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Playing at the same time as Skrillex, Nas, Pet Shop Boys and the Dismemberment Plan, Muse was the Coachella headliner that had the misfortune of playing against numerous other palatable options on Saturday night (Apr. 12). Those who committed to the main stage were treated to a typically soaring performance from the symphonic rock troupe, who ticked off the hits upon opening with “Stockholm Syndrome” and ending with a rapturous version of “Knights of Cydonia.”
In between, frontman Matt Bellamy wagged his shagging hair and shrugged off the sandstorm that had plagued Pharrell Williams’ voice an hour earlier (“What can you expect? We’re in the desert,” Bellamy told the crowd). The singer let his guitar screech during the “Madness” solo and then tossed the instrument like a javelin a few songs later. “Starlight” found Bellamy hopping offstage to high-five the members of the front row, and on “Uprising,” he pumped his fist with a rebellious spirit. The many visual pyrotechnics that Muse brings to its live show — the lasers, neon lights, flashing slogans and grandiose videos — were in full effect at Coachella, but the spryness of Bellamy’s performance was more memorable than the technical details.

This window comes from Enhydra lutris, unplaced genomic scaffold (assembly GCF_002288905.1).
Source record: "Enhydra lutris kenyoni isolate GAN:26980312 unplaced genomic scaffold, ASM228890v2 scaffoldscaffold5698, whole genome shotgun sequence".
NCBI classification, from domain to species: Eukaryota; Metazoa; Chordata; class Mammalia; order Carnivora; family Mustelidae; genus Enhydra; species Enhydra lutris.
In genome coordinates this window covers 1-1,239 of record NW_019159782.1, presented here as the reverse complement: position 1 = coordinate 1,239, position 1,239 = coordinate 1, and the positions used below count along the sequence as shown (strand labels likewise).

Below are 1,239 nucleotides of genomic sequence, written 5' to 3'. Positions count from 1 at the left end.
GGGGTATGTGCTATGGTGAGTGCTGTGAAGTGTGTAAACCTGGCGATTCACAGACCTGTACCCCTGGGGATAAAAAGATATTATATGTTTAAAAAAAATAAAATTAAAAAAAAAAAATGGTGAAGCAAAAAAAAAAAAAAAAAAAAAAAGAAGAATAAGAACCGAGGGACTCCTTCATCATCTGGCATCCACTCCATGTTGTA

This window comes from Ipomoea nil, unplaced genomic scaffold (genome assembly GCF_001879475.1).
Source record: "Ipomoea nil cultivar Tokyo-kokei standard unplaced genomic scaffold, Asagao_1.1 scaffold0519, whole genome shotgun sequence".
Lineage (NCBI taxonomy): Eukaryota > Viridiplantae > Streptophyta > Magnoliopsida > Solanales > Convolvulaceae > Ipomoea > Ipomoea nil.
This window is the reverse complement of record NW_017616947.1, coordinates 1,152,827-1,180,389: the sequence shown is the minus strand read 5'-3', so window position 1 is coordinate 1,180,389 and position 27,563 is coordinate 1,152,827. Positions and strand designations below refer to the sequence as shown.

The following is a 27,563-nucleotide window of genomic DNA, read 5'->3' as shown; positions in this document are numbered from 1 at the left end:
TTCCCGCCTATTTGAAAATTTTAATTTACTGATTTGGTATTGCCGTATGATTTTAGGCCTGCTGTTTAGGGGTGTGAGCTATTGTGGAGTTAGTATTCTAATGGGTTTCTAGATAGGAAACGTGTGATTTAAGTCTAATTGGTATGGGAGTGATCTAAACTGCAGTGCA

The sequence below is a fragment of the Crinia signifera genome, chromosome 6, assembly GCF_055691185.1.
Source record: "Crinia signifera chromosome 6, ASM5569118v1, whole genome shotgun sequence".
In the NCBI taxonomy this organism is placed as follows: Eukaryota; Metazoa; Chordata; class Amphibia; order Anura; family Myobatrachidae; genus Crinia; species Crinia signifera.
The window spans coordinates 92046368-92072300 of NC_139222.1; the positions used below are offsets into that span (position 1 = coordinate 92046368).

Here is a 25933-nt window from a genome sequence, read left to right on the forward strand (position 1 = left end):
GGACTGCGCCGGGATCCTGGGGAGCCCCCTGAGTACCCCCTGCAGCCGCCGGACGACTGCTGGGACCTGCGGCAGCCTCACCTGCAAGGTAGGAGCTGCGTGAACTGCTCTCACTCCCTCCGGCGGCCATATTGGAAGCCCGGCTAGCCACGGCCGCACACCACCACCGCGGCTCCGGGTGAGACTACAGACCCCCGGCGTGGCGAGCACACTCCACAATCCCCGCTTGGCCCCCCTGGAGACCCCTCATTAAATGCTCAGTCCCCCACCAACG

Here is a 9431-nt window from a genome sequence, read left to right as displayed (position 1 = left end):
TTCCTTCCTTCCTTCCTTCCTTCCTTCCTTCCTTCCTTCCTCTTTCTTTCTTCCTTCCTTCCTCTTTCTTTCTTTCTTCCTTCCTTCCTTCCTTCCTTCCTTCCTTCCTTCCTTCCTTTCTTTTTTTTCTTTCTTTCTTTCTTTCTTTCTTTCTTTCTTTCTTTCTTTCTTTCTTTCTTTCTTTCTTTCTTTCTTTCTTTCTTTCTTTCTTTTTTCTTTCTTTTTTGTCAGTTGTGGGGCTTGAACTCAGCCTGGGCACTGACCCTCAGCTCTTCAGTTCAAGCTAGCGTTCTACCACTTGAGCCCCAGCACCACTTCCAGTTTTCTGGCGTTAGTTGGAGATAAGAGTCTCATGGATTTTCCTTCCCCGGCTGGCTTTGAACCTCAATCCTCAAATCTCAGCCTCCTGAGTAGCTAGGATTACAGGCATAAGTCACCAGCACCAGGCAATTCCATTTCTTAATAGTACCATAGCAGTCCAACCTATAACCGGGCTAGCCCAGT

The highlight of the headlining set came early, however, when the U.K. band delivered the cover of Nirvana’s “Lithium” that they had debuted at Lollapalooza Brazil last week. “This next song’s for a great singer who died 20 years ago,” Bellamy said, nodding to the 20th anniversary of Kurt Cobain‘s death last Saturday. Muse’s brand of “Lithium” proved to be controlled and dramatic in person, an unexpected set deviation that delighted all that were watching.
Muse has only released one new album, 2012’s The 2nd Law, since headlining Saturday night of Coachella in 2010, and those four years have not changed the fundamental components of the band’s live show. Yet Muse knows its strengths and amplifies them on grand stages like the one they took on Saturday night. There might have been other strong options available at Coachella during Muse’s headlining set, but the band never gave its audience a chance to think about anyone else.
This article first appeared at Billboard.com.
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